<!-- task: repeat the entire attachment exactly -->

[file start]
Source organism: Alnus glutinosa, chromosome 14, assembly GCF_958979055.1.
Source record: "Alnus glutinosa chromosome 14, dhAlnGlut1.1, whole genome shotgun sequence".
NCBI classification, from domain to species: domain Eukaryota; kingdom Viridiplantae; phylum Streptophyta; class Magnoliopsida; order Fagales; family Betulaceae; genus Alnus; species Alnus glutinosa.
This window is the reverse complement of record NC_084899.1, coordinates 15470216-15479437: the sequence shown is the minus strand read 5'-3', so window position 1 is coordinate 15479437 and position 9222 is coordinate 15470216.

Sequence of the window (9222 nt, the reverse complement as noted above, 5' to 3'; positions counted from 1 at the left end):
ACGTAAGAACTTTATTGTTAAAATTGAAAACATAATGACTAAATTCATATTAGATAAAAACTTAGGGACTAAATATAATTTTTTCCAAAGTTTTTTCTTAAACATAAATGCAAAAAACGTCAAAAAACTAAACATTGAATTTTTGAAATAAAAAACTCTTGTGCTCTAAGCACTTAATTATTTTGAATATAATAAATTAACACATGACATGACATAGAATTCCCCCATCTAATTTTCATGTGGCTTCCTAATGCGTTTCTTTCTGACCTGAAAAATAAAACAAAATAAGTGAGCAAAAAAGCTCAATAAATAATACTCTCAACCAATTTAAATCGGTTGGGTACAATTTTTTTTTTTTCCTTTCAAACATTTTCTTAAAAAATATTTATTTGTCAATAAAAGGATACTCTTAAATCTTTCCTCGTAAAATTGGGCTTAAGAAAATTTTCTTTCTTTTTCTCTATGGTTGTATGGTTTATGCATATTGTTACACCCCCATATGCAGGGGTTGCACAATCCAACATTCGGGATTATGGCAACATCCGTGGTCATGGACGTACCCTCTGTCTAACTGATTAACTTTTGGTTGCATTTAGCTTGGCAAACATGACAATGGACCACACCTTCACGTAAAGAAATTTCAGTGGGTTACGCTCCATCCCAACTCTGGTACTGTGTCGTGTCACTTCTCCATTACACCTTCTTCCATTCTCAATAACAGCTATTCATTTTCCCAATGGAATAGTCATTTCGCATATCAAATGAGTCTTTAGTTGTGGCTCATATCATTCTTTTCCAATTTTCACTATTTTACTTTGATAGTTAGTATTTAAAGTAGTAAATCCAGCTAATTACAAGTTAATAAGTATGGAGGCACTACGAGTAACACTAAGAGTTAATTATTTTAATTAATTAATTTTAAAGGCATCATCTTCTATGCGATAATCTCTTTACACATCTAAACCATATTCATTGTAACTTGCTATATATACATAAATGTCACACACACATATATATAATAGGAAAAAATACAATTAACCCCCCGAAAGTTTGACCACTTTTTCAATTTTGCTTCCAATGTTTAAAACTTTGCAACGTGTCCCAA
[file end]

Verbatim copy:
Source organism: Alnus glutinosa, chromosome 14, assembly GCF_958979055.1.
Source record: "Alnus glutinosa chromosome 14, dhAlnGlut1.1, whole genome shotgun sequence".
NCBI classification, from domain to species: domain Eukaryota; kingdom Viridiplantae; phylum Streptophyta; class Magnoliopsida; order Fagales; family Betulaceae; genus Alnus; species Alnus glutinosa.
This window is the reverse complement of record NC_084899.1, coordinates 15470216-15479437: the sequence shown is the minus strand read 5'-3', so window position 1 is coordinate 15479437 and position 9222 is coordinate 15470216.

Sequence of the window (9222 nt, the reverse complement as noted above, 5' to 3'; positions counted from 1 at the left end):
ACGTAAGAACTTTATTGTTAAAATTGAAAACATAATGACTAAATTCATATTAGATAAAAACTTAGGGACTAAATATAATTTTTTCCAAAGTTTTTTCTTAAACATAAATGCAAAAAACGTCAAAAAACTAAACATTGAATTTTTGAAATAAAAAACTCTTGTGCTCTAAGCACTTAATTATTTTGAATATAATAAATTAACACATGACATGACATAGAATTCCCCCATCTAATTTTCATGTGGCTTCCTAATGCGTTTCTTTCTGACCTGAAAAATAAAACAAAATAAGTGAGCAAAAAAGCTCAATAAATAATACTCTCAACCAATTTAAATCGGTTGGGTACAATTTTTTTTTTTTCCTTTCAAACATTTTCTTAAAAAATATTTATTTGTCAATAAAAGGATACTCTTAAATCTTTCCTCGTAAAATTGGGCTTAAGAAAATTTTCTTTCTTTTTCTCTATGGTTGTATGGTTTATGCATATTGTTACACCCCCATATGCAGGGGTTGCACAATCCAACATTCGGGATTATGGCAACATCCGTGGTCATGGACGTACCCTCTGTCTAACTGATTAACTTTTGGTTGCATTTAGCTTGGCAAACATGACAATGGACCACACCTTCACGTAAAGAAATTTCAGTGGGTTACGCTCCATCCCAACTCTGGTACTGTGTCGTGTCACTTCTCCATTACACCTTCTTCCATTCTCAATAACAGCTATTCATTTTCCCAATGGAATAGTCATTTCGCATATCAAATGAGTCTTTAGTTGTGGCTCATATCATTCTTTTCCAATTTTCACTATTTTACTTTGATAGTTAGTATTTAAAGTAGTAAATCCAGCTAATTACAAGTTAATAAGTATGGAGGCACTACGAGTAACACTAAGAGTTAATTATTTTAATTAATTAATTTTAAAGGCATCATCTTCTATGCGATAATCTCTTTACACATCTAAACCATATTCATTGTAACTTGCTATATATACATAAATGTCACACACACATATATATAATAGGAAAAAATACAATTAACCCCCCGAAAGTTTGACCACTTTTTCAATTTTGCTTCCAATGTTTAAAACTTTGCAACGTGTCCCAA